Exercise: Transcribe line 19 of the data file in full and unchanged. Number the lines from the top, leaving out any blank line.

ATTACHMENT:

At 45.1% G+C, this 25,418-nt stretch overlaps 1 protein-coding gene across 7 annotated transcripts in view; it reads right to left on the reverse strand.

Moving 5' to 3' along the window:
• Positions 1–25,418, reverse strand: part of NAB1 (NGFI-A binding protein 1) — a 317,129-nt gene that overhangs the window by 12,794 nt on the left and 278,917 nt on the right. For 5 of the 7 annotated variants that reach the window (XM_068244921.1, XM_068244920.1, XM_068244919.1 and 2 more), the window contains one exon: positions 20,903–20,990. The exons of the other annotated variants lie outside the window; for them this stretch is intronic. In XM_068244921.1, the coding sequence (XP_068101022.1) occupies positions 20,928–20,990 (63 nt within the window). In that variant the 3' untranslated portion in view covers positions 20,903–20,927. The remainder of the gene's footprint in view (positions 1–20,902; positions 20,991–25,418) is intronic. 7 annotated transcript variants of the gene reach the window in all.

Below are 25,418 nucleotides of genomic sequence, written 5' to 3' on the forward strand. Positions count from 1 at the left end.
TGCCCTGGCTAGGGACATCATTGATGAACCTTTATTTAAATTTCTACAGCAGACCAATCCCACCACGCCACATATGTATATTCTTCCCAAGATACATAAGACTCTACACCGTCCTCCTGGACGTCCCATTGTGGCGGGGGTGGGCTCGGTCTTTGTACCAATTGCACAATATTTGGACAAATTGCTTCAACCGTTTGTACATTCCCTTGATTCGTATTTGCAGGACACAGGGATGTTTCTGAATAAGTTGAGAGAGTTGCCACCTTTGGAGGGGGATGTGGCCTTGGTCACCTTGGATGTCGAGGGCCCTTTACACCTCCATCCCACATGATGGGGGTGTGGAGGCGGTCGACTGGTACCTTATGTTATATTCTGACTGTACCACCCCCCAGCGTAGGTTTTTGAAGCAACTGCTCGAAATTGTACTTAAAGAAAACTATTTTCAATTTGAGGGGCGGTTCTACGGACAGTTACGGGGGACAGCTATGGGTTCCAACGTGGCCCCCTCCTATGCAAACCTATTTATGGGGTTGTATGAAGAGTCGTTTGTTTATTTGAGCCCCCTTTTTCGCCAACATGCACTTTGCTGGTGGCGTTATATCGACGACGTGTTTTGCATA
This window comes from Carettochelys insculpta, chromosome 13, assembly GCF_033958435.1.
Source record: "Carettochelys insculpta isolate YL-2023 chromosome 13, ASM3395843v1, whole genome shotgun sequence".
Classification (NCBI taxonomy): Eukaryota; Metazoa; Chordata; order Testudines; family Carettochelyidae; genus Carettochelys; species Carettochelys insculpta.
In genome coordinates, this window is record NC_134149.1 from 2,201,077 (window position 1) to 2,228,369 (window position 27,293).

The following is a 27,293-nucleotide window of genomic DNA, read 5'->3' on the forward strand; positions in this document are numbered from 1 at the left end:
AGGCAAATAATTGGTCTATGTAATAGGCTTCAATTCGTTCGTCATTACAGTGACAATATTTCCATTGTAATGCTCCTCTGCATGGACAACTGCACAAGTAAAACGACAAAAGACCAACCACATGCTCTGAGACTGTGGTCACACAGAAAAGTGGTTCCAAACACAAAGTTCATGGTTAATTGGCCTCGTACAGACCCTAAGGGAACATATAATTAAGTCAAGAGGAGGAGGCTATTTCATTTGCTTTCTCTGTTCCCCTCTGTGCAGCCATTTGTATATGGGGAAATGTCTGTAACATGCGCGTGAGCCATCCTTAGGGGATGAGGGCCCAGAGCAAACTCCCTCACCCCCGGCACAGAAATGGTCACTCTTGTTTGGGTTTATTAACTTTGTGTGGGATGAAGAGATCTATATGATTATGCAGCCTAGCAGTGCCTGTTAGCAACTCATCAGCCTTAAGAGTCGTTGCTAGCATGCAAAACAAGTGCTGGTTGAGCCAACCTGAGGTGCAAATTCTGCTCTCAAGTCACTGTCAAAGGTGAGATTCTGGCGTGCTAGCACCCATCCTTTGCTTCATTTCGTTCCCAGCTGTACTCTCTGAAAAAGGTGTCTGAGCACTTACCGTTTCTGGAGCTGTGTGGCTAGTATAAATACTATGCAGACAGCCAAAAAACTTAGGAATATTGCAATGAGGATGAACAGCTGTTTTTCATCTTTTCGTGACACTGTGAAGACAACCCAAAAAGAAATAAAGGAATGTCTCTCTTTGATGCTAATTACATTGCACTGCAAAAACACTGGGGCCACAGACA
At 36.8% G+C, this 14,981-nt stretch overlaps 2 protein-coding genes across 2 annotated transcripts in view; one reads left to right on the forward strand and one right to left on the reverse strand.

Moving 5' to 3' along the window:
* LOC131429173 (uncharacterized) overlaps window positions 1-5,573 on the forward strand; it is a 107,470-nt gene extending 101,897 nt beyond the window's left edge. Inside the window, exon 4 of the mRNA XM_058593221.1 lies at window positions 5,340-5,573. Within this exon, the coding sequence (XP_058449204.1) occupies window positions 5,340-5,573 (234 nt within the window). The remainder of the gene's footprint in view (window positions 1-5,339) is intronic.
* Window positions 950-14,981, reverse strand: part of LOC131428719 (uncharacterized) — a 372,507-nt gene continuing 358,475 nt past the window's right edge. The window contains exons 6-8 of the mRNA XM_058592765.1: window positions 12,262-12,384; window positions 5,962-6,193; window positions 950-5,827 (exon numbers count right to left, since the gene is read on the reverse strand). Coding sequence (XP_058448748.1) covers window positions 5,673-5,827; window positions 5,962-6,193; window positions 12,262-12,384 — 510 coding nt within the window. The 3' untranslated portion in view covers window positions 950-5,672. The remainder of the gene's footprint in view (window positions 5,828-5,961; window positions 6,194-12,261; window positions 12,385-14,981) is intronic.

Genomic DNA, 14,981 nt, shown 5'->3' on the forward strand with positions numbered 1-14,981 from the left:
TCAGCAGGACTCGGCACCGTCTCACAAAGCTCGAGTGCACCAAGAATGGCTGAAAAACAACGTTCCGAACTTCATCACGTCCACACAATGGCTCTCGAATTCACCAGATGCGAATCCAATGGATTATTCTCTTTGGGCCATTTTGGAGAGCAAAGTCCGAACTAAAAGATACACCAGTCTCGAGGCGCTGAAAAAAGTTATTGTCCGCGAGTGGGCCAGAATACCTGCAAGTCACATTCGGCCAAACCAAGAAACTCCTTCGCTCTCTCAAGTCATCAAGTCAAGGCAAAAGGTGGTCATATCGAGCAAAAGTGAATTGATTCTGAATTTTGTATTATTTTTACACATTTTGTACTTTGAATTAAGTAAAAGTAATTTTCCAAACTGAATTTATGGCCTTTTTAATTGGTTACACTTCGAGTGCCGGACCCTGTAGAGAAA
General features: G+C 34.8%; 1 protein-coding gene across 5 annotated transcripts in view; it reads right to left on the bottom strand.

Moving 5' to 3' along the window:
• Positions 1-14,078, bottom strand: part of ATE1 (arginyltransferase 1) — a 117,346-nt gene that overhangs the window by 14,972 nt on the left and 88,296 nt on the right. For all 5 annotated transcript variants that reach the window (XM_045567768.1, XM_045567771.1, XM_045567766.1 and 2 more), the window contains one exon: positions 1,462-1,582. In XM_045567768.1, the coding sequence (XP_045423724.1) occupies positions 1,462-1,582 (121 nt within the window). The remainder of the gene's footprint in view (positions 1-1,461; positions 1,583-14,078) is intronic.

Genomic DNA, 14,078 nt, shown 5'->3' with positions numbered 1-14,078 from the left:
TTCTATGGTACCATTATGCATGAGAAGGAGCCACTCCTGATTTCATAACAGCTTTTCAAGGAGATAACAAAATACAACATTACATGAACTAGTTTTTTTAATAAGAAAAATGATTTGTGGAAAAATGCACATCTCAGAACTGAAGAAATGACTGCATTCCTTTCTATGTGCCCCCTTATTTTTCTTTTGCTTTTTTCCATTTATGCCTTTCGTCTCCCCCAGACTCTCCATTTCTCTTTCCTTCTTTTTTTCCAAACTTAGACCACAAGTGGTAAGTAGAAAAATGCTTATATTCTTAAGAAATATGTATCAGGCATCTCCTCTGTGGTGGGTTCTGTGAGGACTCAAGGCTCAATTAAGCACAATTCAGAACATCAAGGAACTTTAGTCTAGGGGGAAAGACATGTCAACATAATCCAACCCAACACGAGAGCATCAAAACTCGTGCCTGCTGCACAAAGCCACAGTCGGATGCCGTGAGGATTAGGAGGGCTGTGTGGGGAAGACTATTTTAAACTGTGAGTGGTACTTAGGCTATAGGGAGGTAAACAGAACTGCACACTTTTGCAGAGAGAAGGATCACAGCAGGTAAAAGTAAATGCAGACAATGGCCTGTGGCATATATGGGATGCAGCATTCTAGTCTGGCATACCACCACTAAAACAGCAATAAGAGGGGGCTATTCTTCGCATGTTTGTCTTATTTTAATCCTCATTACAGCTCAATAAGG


Moving 5' to 3' along the window: